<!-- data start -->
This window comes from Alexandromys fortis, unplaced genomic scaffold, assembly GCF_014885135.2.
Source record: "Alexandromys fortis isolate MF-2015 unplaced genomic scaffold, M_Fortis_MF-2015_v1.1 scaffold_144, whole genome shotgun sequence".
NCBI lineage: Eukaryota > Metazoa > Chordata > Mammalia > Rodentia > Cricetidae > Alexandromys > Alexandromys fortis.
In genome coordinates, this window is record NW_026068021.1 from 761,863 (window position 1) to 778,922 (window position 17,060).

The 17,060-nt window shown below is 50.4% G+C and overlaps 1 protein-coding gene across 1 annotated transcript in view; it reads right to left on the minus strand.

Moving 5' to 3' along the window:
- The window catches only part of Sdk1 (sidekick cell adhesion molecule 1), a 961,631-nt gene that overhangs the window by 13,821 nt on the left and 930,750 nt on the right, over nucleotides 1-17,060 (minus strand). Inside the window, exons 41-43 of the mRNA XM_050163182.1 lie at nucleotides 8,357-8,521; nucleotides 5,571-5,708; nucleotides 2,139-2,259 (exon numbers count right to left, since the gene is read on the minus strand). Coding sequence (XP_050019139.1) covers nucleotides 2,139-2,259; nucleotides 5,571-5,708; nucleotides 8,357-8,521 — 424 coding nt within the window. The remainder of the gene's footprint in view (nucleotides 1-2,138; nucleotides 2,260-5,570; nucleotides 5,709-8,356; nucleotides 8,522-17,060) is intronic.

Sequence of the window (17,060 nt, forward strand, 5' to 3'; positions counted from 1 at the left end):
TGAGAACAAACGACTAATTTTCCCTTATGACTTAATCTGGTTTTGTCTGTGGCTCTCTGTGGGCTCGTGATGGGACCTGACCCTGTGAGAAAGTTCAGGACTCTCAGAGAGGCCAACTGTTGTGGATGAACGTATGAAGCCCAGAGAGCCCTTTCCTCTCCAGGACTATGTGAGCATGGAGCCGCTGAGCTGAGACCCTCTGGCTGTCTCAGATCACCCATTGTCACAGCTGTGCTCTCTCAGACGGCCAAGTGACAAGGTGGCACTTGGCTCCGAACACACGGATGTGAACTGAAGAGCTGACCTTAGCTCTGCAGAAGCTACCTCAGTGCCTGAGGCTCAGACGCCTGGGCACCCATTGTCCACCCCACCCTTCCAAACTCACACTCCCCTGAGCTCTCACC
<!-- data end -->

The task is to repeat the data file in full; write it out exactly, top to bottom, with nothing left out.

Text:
This window comes from Alexandromys fortis, unplaced genomic scaffold, assembly GCF_014885135.2.
Source record: "Alexandromys fortis isolate MF-2015 unplaced genomic scaffold, M_Fortis_MF-2015_v1.1 scaffold_144, whole genome shotgun sequence".
NCBI lineage: Eukaryota > Metazoa > Chordata > Mammalia > Rodentia > Cricetidae > Alexandromys > Alexandromys fortis.
In genome coordinates, this window is record NW_026068021.1 from 761,863 (window position 1) to 778,922 (window position 17,060).

The 17,060-nt window shown below is 50.4% G+C and overlaps 1 protein-coding gene across 1 annotated transcript in view; it reads right to left on the minus strand.

Moving 5' to 3' along the window:
- The window catches only part of Sdk1 (sidekick cell adhesion molecule 1), a 961,631-nt gene that overhangs the window by 13,821 nt on the left and 930,750 nt on the right, over nucleotides 1-17,060 (minus strand). Inside the window, exons 41-43 of the mRNA XM_050163182.1 lie at nucleotides 8,357-8,521; nucleotides 5,571-5,708; nucleotides 2,139-2,259 (exon numbers count right to left, since the gene is read on the minus strand). Coding sequence (XP_050019139.1) covers nucleotides 2,139-2,259; nucleotides 5,571-5,708; nucleotides 8,357-8,521 — 424 coding nt within the window. The remainder of the gene's footprint in view (nucleotides 1-2,138; nucleotides 2,260-5,570; nucleotides 5,709-8,356; nucleotides 8,522-17,060) is intronic.

Sequence of the window (17,060 nt, forward strand, 5' to 3'; positions counted from 1 at the left end):
TGAGAACAAACGACTAATTTTCCCTTATGACTTAATCTGGTTTTGTCTGTGGCTCTCTGTGGGCTCGTGATGGGACCTGACCCTGTGAGAAAGTTCAGGACTCTCAGAGAGGCCAACTGTTGTGGATGAACGTATGAAGCCCAGAGAGCCCTTTCCTCTCCAGGACTATGTGAGCATGGAGCCGCTGAGCTGAGACCCTCTGGCTGTCTCAGATCACCCATTGTCACAGCTGTGCTCTCTCAGACGGCCAAGTGACAAGGTGGCACTTGGCTCCGAACACACGGATGTGAACTGAAGAGCTGACCTTAGCTCTGCAGAAGCTACCTCAGTGCCTGAGGCTCAGACGCCTGGGCACCCATTGTCCACCCCACCCTTCCAAACTCACACTCCCCTGAGCTCTCACC